After The Fall

Well, after yet again coding right up until the last seconds of PyWeek, our game is complete and uploaded. We were determined to stretch our capabilities this time, and we're pretty satisfied with what we ended up with.

After the Fall is an exploration-based platform adventure rendered in a stark and haunting monochrome style. It features skeletal animation based on motion capture data, a world pieced together in CSG by our homemade level editor and a story told through the letters and objects left behind in an abandoned palace.

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the title name is a bit suspect - recalls a pop-rock title from 80's, like Pyweek 4 -
Sadly, we couldn't get Journey's permission to use that song for our end credits.
I played it for a while. Very stylish! Just FYI, the loading screen stays up for about two minutes for me, and the game runs at about 3-4 frames per second. The controls are still responsive, if extremely slow, so that's good. The choppy graphics and sound probably detract from your artistic vision, but I can imagine it smooth. Anyway, I definitely appreciate whatever optimizations you did get to put in! Amazing that it runs at all, in fact. Well done!
Cosmologicon: Our lowest spec test machine was a Core 2 Duo 2.0GHz with Intel GMA 950. If you're lower specced than that you may see problems. The update loop will remain responsive until the game falls over completely. What hardware are you on? Do try and play it on a faster computer if you get a chance, we reckon its well worthwhile.
holy crap guys, I love it! Plays well on my laptop (just 1.5ghz/Intel gma 900) so nice work! Somehow the visuals, sound design and story enhance one another, they are greater than the sum of their parts. The environments really work for me too, for some reason I love to run on the dining room table :)

One question I do have is about the control scheme...was this a deliberate stylistic choice or more a function of expediency and time needed to put in something like wasd/mouse?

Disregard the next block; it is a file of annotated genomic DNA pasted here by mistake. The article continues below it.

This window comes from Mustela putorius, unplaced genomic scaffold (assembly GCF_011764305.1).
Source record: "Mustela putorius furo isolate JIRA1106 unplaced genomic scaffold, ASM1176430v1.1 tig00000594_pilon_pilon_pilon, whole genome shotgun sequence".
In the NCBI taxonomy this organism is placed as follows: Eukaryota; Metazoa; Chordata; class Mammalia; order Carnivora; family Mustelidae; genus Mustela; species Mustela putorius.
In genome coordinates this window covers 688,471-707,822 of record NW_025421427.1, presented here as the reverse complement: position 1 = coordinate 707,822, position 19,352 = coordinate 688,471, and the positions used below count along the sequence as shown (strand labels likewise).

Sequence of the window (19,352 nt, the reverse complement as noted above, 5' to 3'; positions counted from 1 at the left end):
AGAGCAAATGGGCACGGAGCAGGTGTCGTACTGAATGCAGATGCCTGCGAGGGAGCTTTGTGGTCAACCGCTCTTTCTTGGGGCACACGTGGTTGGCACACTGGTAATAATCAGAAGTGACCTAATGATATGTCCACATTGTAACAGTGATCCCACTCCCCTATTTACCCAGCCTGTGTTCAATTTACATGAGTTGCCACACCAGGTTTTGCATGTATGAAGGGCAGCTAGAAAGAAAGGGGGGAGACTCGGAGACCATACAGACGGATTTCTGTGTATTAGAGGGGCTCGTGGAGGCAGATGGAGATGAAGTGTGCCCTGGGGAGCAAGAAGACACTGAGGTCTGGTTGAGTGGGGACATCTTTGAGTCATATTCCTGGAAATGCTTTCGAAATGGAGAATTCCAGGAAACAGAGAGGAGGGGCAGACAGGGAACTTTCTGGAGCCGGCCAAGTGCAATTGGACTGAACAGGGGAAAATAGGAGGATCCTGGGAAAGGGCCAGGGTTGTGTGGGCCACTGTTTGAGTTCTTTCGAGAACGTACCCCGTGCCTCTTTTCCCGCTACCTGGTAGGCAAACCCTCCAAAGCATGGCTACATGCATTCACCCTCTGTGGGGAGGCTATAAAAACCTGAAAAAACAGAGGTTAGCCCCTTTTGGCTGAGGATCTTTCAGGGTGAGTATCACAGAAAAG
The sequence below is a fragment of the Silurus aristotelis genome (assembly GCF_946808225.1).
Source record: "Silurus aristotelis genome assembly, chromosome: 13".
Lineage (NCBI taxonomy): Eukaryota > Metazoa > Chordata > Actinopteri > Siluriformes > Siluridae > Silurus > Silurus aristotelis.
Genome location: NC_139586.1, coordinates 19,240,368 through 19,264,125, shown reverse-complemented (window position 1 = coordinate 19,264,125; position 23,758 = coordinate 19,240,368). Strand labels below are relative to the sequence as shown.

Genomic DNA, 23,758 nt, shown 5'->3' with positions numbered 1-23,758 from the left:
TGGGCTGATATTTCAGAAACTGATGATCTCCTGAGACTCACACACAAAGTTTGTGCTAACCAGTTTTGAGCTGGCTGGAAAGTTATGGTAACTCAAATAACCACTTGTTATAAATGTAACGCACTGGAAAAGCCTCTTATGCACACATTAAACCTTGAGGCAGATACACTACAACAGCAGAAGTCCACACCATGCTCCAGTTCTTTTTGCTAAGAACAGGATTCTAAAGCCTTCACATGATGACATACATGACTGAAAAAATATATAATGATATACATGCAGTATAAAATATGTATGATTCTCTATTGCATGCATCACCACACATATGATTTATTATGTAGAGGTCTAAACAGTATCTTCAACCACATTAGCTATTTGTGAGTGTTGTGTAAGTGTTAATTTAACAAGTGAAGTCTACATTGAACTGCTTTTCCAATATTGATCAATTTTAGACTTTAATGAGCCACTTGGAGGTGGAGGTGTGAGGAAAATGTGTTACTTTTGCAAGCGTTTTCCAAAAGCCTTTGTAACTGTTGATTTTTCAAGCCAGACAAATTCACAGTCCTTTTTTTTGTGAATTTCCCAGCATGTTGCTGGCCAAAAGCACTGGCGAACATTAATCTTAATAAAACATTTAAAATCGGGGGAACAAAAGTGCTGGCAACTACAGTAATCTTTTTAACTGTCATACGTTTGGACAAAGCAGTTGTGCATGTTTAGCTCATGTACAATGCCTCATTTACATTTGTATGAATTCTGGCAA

Sorry guys but I ran into a problem in the secret staircase. Going down the stairs slowed things down heaps (I noticed it in other cramped places where perhaps excessive collision detection was going on) ... I ended up jumping down the middle to get to the bottom but then when I tried to come back up the game slowed and then froze on the first (or second, I'm not sure) turn of the staircase. I've tried a bunch of stuff but I'm going to have to reboot to get out of the game :(

I guess is is payback for my game's "story" screen not accepting the space bar to exit :)
georgek: One of the goals we set ourselves was to make sure that anyone could figure out how to play the game without needing any instructions. That ruled out the WASD keys (obvious to seasoned gamers, completely unintuitive for anyone else) and any kind of keyboard+mouse combination (too easy to get confused by only finding half of it). That's also why there's no way to interact with anything in the environment except by walking up to it, no inventory, etc. We did our level best to make sure the camera usually puts itself in useful places, so hopefully the lack of direct camera control will be bearable.